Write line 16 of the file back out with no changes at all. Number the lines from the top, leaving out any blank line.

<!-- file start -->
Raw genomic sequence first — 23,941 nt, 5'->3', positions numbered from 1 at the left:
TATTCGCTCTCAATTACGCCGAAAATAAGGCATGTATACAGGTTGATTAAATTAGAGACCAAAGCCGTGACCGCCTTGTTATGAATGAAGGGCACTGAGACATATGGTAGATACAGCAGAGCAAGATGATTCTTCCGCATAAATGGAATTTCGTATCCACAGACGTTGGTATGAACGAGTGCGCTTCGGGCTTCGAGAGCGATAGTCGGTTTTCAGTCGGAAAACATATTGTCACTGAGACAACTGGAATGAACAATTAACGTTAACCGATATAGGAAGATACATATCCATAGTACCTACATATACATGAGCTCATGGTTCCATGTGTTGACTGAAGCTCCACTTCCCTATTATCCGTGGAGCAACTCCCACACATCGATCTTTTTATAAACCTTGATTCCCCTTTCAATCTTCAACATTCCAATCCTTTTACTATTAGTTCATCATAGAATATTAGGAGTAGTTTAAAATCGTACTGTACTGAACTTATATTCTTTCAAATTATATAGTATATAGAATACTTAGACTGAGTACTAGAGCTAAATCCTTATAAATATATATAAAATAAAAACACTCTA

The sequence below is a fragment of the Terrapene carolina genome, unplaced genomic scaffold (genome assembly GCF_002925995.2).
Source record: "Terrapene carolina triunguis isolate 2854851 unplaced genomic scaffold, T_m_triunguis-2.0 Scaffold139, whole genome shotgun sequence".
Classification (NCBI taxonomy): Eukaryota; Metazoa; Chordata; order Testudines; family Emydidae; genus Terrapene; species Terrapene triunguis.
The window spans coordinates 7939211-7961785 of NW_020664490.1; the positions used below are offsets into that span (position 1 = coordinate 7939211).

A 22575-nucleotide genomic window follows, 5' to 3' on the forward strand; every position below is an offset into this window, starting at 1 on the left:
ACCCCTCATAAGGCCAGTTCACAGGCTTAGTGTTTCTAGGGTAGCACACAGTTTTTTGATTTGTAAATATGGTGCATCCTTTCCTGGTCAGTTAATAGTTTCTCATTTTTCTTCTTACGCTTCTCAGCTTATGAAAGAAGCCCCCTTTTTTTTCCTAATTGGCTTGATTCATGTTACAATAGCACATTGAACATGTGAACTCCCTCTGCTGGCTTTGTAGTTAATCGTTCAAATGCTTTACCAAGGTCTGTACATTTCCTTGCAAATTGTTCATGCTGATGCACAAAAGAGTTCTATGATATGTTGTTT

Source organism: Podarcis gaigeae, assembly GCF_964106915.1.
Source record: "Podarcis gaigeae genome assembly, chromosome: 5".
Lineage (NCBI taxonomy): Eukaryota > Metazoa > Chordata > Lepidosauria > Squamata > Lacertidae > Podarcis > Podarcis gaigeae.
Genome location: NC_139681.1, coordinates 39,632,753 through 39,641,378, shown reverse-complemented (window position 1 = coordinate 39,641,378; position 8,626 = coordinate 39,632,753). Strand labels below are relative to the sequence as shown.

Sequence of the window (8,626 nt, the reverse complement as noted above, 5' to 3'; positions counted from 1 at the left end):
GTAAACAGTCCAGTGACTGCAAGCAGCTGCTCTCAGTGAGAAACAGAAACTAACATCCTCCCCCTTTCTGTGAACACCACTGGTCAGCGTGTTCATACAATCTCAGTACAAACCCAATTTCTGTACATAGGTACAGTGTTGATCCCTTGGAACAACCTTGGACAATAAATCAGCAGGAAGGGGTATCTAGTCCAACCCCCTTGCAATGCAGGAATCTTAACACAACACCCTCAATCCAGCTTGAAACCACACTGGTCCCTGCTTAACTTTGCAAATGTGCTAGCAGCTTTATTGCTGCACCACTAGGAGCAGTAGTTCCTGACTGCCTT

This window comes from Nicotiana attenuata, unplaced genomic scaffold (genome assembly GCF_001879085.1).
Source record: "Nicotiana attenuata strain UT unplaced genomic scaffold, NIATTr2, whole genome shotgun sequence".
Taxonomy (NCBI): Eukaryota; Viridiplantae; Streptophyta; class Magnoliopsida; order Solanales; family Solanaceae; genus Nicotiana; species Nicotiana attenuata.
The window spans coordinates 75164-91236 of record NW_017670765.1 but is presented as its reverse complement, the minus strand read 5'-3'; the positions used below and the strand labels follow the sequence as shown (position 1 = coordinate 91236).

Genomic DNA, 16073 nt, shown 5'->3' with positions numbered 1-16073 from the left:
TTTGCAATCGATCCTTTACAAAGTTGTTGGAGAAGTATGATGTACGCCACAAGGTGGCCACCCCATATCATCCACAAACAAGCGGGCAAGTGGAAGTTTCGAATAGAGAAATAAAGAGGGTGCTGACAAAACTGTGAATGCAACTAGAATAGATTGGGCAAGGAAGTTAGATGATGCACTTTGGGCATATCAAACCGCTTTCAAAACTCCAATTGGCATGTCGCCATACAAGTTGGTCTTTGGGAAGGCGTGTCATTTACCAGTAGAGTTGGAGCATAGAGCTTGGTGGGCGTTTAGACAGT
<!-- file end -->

Source record: "Nicotiana attenuata strain UT unplaced genomic scaffold, NIATTr2, whole genome shotgun sequence".